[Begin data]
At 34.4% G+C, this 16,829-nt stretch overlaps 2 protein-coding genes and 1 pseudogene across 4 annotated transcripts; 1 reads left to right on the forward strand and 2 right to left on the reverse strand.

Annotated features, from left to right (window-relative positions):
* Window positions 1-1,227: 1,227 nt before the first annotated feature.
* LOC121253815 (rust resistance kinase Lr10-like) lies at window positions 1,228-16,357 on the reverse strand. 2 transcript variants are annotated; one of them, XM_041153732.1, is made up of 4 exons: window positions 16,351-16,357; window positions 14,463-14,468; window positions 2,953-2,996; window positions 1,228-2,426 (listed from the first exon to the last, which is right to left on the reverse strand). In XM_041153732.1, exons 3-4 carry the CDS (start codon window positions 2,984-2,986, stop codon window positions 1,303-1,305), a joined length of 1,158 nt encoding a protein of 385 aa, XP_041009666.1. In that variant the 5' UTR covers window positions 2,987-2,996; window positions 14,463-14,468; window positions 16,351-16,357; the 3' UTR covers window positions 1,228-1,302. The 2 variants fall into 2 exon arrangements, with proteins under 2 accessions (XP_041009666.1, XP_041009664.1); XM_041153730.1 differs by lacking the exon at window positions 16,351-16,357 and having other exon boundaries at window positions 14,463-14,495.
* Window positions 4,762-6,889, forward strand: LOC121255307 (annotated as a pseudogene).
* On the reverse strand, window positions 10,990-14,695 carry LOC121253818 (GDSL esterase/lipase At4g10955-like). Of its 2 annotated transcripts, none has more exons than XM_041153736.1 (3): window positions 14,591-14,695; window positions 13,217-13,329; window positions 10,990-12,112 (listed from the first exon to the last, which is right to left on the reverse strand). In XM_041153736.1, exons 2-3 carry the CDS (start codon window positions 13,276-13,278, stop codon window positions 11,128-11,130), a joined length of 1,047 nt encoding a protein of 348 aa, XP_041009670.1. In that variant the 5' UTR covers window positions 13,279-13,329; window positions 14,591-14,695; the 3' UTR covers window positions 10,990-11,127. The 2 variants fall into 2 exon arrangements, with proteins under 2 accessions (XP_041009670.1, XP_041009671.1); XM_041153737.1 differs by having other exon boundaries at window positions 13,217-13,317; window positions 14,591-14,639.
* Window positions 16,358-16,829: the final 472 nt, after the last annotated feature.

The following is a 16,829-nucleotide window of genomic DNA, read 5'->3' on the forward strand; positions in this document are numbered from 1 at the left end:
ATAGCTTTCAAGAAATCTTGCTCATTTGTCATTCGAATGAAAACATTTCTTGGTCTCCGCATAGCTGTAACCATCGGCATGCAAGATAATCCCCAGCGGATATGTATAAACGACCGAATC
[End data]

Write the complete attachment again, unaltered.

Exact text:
At 34.4% G+C, this 16,829-nt stretch overlaps 2 protein-coding genes and 1 pseudogene across 4 annotated transcripts; 1 reads left to right on the forward strand and 2 right to left on the reverse strand.

Annotated features, from left to right (window-relative positions):
* Window positions 1-1,227: 1,227 nt before the first annotated feature.
* LOC121253815 (rust resistance kinase Lr10-like) lies at window positions 1,228-16,357 on the reverse strand. 2 transcript variants are annotated; one of them, XM_041153732.1, is made up of 4 exons: window positions 16,351-16,357; window positions 14,463-14,468; window positions 2,953-2,996; window positions 1,228-2,426 (listed from the first exon to the last, which is right to left on the reverse strand). In XM_041153732.1, exons 3-4 carry the CDS (start codon window positions 2,984-2,986, stop codon window positions 1,303-1,305), a joined length of 1,158 nt encoding a protein of 385 aa, XP_041009666.1. In that variant the 5' UTR covers window positions 2,987-2,996; window positions 14,463-14,468; window positions 16,351-16,357; the 3' UTR covers window positions 1,228-1,302. The 2 variants fall into 2 exon arrangements, with proteins under 2 accessions (XP_041009666.1, XP_041009664.1); XM_041153730.1 differs by lacking the exon at window positions 16,351-16,357 and having other exon boundaries at window positions 14,463-14,495.
* Window positions 4,762-6,889, forward strand: LOC121255307 (annotated as a pseudogene).
* On the reverse strand, window positions 10,990-14,695 carry LOC121253818 (GDSL esterase/lipase At4g10955-like). Of its 2 annotated transcripts, none has more exons than XM_041153736.1 (3): window positions 14,591-14,695; window positions 13,217-13,329; window positions 10,990-12,112 (listed from the first exon to the last, which is right to left on the reverse strand). In XM_041153736.1, exons 2-3 carry the CDS (start codon window positions 13,276-13,278, stop codon window positions 11,128-11,130), a joined length of 1,047 nt encoding a protein of 348 aa, XP_041009670.1. In that variant the 5' UTR covers window positions 13,279-13,329; window positions 14,591-14,695; the 3' UTR covers window positions 10,990-11,127. The 2 variants fall into 2 exon arrangements, with proteins under 2 accessions (XP_041009670.1, XP_041009671.1); XM_041153737.1 differs by having other exon boundaries at window positions 13,217-13,317; window positions 14,591-14,639.
* Window positions 16,358-16,829: the final 472 nt, after the last annotated feature.

The following is a 16,829-nucleotide window of genomic DNA, read 5'->3' on the forward strand; positions in this document are numbered from 1 at the left end:
ATAGCTTTCAAGAAATCTTGCTCATTTGTCATTCGAATGAAAACATTTCTTGGTCTCCGCATAGCTGTAACCATCGGCATGCAAGATAATCCCCAGCGGATATGTATAAACGACCGAATC